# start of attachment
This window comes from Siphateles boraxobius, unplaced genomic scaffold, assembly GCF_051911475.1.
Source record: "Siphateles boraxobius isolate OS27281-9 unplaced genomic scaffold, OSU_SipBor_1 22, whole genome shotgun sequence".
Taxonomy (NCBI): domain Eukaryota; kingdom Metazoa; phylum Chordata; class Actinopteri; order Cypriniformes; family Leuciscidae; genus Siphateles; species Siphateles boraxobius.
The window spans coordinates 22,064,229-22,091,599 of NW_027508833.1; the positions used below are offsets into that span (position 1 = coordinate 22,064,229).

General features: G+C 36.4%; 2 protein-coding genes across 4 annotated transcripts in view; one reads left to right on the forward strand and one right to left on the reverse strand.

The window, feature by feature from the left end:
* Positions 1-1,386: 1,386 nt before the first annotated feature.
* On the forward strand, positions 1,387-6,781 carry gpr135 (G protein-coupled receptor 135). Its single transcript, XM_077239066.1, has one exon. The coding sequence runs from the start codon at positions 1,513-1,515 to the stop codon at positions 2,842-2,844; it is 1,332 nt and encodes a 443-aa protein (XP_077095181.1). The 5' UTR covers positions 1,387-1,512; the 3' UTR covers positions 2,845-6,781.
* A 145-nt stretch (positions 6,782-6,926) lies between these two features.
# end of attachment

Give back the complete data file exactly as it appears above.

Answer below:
This window comes from Siphateles boraxobius, unplaced genomic scaffold, assembly GCF_051911475.1.
Source record: "Siphateles boraxobius isolate OS27281-9 unplaced genomic scaffold, OSU_SipBor_1 22, whole genome shotgun sequence".
Taxonomy (NCBI): domain Eukaryota; kingdom Metazoa; phylum Chordata; class Actinopteri; order Cypriniformes; family Leuciscidae; genus Siphateles; species Siphateles boraxobius.
The window spans coordinates 22,064,229-22,091,599 of NW_027508833.1; the positions used below are offsets into that span (position 1 = coordinate 22,064,229).

General features: G+C 36.4%; 2 protein-coding genes across 4 annotated transcripts in view; one reads left to right on the forward strand and one right to left on the reverse strand.

The window, feature by feature from the left end:
* Positions 1-1,386: 1,386 nt before the first annotated feature.
* On the forward strand, positions 1,387-6,781 carry gpr135 (G protein-coupled receptor 135). Its single transcript, XM_077239066.1, has one exon. The coding sequence runs from the start codon at positions 1,513-1,515 to the stop codon at positions 2,842-2,844; it is 1,332 nt and encodes a 443-aa protein (XP_077095181.1). The 5' UTR covers positions 1,387-1,512; the 3' UTR covers positions 2,845-6,781.
* A 145-nt stretch (positions 6,782-6,926) lies between these two features.